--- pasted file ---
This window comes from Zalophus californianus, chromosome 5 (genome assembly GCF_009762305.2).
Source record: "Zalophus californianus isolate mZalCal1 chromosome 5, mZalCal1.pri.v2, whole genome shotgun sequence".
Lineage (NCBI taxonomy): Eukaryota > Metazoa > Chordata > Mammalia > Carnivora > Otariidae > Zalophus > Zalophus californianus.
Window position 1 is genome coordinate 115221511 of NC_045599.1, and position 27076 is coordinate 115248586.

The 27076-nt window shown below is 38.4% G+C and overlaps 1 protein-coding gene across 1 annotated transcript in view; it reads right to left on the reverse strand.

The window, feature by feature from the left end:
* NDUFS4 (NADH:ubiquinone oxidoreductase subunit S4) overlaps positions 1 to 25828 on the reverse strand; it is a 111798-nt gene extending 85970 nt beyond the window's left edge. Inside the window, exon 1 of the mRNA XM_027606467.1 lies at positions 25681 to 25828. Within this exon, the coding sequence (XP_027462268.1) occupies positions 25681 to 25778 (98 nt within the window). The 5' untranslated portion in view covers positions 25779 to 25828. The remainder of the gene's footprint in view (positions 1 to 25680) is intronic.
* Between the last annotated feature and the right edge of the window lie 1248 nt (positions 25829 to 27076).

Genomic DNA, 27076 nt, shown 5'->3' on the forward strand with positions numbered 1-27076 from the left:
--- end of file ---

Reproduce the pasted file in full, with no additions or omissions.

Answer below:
This window comes from Zalophus californianus, chromosome 5 (genome assembly GCF_009762305.2).
Source record: "Zalophus californianus isolate mZalCal1 chromosome 5, mZalCal1.pri.v2, whole genome shotgun sequence".
Lineage (NCBI taxonomy): Eukaryota > Metazoa > Chordata > Mammalia > Carnivora > Otariidae > Zalophus > Zalophus californianus.
Window position 1 is genome coordinate 115221511 of NC_045599.1, and position 27076 is coordinate 115248586.

The 27076-nt window shown below is 38.4% G+C and overlaps 1 protein-coding gene across 1 annotated transcript in view; it reads right to left on the reverse strand.

The window, feature by feature from the left end:
* NDUFS4 (NADH:ubiquinone oxidoreductase subunit S4) overlaps positions 1 to 25828 on the reverse strand; it is a 111798-nt gene extending 85970 nt beyond the window's left edge. Inside the window, exon 1 of the mRNA XM_027606467.1 lies at positions 25681 to 25828. Within this exon, the coding sequence (XP_027462268.1) occupies positions 25681 to 25778 (98 nt within the window). The 5' untranslated portion in view covers positions 25779 to 25828. The remainder of the gene's footprint in view (positions 1 to 25680) is intronic.
* Between the last annotated feature and the right edge of the window lie 1248 nt (positions 25829 to 27076).

Genomic DNA, 27076 nt, shown 5'->3' on the forward strand with positions numbered 1-27076 from the left: